Publication Date

Summer 2010

Degree Type


Degree Name

Master of Arts (MA)




Ronald F. Rogers


anxiety, concept maps, mental models, statistics, statistics anxiety, undergraduate

Subject Areas

Psychology, Experimental; Education, Educational Psychology


The aim of this thesis was to study the use of concept mapping in an

undergraduate statistics course in order to examine the effects on statistics anxiety and

academic performance by means of a two-group quasi-experimental design. Two

undergraduate statistics classes were recruited for this study with one serving as the

treatment (concept map) group and one serving as the control (standard instruction)

group. It was hypothesized that the use of concept mapping would decrease the statistics

anxiety and improve the academic performance of students in the concept map group

when compared with the control group. The statistics anxiety of the concept map group

decreased more than that of the control group over the course of the semester, but the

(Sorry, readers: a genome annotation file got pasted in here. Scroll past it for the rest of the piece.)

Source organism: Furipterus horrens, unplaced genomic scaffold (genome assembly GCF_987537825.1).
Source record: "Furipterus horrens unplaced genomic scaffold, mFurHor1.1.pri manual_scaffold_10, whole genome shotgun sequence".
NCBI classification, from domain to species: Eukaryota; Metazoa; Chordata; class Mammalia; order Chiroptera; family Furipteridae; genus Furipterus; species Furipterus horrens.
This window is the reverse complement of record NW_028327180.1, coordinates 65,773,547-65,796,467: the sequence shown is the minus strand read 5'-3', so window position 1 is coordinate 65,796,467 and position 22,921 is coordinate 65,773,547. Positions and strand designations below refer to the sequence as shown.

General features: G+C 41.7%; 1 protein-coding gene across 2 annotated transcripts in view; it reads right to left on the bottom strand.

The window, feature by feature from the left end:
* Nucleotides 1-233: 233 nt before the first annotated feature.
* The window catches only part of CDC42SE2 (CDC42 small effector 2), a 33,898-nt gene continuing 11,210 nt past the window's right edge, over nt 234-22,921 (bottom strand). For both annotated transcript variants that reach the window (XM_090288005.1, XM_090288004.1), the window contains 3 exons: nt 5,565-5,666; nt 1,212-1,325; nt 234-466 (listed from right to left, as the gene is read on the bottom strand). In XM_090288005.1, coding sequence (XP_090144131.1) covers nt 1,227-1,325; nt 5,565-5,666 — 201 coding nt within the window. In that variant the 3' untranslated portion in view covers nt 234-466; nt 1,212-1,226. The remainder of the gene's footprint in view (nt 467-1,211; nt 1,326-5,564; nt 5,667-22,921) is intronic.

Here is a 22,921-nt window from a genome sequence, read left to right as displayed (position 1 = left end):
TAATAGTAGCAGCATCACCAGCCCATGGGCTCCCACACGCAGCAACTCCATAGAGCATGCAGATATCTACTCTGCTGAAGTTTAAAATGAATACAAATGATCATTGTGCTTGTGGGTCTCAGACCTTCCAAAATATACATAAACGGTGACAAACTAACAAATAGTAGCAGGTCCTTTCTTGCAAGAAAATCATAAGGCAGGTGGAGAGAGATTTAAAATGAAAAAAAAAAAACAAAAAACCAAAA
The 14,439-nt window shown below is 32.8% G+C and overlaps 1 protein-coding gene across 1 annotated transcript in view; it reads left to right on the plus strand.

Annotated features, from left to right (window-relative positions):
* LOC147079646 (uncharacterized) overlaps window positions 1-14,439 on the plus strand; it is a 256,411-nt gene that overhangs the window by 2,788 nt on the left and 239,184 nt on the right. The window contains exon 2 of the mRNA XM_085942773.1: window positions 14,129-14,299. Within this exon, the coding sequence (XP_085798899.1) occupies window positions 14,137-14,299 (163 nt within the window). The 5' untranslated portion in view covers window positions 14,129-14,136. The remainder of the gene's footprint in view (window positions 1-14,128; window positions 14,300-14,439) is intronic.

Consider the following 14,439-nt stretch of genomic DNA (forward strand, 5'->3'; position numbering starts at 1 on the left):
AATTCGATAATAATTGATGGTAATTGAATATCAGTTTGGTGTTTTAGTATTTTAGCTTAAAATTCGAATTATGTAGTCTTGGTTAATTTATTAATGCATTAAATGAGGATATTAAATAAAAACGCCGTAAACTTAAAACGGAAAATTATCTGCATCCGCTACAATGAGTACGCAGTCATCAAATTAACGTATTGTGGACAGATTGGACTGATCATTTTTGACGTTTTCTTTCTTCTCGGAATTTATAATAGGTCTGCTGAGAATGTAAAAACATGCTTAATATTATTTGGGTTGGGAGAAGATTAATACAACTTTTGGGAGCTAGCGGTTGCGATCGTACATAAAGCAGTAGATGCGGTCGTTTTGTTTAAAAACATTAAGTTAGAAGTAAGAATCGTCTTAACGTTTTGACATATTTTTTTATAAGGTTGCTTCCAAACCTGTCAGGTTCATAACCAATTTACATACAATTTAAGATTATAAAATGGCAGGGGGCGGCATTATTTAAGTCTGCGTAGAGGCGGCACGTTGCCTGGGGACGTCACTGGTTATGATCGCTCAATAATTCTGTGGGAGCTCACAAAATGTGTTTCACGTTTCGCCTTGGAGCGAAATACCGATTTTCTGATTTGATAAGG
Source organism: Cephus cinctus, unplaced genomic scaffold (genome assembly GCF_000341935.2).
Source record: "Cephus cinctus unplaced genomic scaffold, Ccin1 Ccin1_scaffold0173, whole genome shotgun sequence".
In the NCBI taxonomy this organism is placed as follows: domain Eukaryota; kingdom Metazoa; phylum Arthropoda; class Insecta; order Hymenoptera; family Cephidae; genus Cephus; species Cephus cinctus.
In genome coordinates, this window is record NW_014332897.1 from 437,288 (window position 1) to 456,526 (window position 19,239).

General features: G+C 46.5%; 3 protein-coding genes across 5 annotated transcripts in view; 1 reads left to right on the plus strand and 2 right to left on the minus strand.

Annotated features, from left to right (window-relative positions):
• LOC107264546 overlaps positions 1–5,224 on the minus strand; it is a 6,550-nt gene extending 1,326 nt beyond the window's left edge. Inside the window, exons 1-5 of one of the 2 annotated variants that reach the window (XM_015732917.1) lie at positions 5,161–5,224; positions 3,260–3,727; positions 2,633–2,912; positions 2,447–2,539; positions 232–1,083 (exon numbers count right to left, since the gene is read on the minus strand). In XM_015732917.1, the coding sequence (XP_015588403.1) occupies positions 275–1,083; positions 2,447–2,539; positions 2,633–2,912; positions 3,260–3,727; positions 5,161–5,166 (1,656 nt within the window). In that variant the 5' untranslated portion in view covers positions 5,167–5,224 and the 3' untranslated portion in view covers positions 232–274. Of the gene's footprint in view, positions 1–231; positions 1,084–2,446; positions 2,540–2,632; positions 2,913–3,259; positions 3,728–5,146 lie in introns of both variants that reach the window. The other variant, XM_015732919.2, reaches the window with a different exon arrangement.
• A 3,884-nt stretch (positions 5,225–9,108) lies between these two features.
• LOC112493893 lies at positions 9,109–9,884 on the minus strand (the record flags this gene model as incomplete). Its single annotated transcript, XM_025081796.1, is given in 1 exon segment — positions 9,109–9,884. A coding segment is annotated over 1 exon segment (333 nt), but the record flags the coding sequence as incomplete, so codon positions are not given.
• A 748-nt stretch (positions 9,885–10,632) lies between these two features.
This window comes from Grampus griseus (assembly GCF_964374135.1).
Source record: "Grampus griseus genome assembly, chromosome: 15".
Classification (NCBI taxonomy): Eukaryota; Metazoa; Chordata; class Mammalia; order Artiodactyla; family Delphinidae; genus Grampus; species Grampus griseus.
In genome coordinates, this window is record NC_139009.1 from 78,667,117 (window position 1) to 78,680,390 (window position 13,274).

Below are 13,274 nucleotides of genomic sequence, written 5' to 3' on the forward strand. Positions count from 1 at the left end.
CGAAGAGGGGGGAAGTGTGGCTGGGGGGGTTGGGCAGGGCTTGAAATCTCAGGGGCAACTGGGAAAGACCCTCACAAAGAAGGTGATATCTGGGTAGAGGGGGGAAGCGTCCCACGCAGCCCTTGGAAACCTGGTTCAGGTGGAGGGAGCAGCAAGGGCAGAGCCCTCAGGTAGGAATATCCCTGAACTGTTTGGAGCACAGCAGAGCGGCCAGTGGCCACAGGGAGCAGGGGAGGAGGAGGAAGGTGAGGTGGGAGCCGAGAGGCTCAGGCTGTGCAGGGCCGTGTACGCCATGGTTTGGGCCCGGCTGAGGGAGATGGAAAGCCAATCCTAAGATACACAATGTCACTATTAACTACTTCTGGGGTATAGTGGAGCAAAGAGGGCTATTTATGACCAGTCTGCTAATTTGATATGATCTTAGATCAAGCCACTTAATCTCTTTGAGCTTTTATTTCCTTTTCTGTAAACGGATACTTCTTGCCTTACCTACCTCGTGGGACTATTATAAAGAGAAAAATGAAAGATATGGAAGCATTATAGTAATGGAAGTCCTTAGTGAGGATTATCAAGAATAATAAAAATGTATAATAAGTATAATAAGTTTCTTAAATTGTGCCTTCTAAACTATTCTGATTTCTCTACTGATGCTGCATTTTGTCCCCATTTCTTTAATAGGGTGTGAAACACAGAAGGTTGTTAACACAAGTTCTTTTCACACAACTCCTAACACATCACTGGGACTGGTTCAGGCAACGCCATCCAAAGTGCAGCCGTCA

group differences in anxiety were not found to be statistically significant. The academic

performance of both the concept map and control groups remained relatively stable

throughout the course of the semester, and the groups did not significantly differ on

academic performance measures. Significant differences were found between the

concept map and control group on the interpretation anxiety subscale of the statistical

anxiety measure used in this study and between the proficient and non-proficient concept

map user scores on the computational section of the third academic performance

measure. The study hypotheses were not supported. It is suggested that future research

include less concept map training, more specific instruction for concept map creation, and

investigation of particular student groups.

Included in

Psychology Commons